CGHE Webinar 312

What happened to the Soviet University?

Date: Thursday, 27 October 2022 2:00 pm - 3:00 pm
Location: Zoom webinar, registration required

Event Materials

This event is now archived and we are pleased to provide the following event media and assets, along with the original event overview.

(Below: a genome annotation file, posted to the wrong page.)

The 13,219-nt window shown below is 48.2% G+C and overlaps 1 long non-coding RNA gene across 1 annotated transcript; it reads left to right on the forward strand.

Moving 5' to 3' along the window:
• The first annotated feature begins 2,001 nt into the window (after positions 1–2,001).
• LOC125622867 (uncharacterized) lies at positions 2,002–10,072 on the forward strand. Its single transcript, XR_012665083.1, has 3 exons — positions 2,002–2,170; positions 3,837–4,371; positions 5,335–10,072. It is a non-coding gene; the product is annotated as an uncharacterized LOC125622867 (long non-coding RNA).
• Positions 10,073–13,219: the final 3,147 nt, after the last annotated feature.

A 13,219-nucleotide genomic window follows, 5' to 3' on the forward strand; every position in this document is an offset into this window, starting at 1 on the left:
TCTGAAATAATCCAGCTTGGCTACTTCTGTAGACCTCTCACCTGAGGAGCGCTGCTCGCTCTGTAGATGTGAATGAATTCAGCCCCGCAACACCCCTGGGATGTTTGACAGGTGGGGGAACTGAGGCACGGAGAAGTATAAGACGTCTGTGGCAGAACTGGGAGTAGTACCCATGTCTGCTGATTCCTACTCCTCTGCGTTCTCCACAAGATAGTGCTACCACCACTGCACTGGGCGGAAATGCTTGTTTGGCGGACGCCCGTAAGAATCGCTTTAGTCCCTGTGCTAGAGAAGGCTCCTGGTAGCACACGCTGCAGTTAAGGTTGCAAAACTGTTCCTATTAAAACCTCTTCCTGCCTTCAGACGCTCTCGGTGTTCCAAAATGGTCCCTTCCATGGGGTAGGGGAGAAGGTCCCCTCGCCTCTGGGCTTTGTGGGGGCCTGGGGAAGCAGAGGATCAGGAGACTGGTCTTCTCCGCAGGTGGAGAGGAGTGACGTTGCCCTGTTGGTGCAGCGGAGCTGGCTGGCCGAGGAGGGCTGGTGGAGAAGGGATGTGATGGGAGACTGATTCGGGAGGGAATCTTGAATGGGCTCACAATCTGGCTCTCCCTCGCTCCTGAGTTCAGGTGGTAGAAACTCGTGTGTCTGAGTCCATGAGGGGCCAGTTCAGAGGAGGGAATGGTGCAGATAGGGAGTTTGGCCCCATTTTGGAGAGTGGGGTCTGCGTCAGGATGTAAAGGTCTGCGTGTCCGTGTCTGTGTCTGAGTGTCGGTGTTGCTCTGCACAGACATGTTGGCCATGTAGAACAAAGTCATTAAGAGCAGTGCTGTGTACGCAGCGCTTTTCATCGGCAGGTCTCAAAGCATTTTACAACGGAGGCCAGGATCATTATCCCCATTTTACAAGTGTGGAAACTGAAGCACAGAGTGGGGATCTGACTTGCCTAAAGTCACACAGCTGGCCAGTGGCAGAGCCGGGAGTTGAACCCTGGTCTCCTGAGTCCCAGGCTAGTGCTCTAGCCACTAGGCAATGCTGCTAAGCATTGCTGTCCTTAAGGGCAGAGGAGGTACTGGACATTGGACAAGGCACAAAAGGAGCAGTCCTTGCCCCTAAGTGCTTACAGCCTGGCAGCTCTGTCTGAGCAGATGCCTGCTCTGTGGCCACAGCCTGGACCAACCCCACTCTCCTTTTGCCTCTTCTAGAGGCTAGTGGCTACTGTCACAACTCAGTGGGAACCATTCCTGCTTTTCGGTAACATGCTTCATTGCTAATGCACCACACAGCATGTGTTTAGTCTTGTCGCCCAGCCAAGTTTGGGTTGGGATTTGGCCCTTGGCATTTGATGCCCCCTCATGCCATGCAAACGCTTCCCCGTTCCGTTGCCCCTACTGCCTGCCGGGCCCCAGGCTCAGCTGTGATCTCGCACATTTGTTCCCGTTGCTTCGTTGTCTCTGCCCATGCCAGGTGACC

This seminar presents some of the key arguments from Maia Chankseliani’s recently published book What Happened to the Soviet University? (OUP, 2022). The book explores how one of the largest geopolitical changes of the twentieth century—the dissolution of the Soviet Union—triggered and inspired the reconfiguration of the Soviet university. It offers a historical and sociological analysis of radical and incremental changes affecting sixty-nine former Soviet universities since the early 1990s. The book departs from traditional deficit-oriented, internalist explanations of change and illustrates how global flows of ideas, people, and finances have impacted higher education transformations in this region. It also identifies areas of persistence. The processes of marketisation, internationalisation, and academic liberation are analysed to show that universities have maintained certain traditions while adopting and internalising new ways of fulfilling their education and research functions. Soviet universities have survived chaotic processes of post-Soviet transformation and have self-stabilised with time. Most of them remain flagship institutions with large numbers of students and relatively high research productivity. The majority of these universities operate in a top-down, one-man management environment with limited institutional autonomy and academic freedom. As the homes of intellectuals, universities represent a duality of opportunity and threat. Universities can nurture collective possibilities, imagining and bringing about different futures. At the same time, or perhaps because of this, the probability is high that universities will continue to be perceived as threats to governments with authoritarian inclinations. One message to take away from the book is that the time is ripe for former Soviet universities to loosen their last remaining chains.

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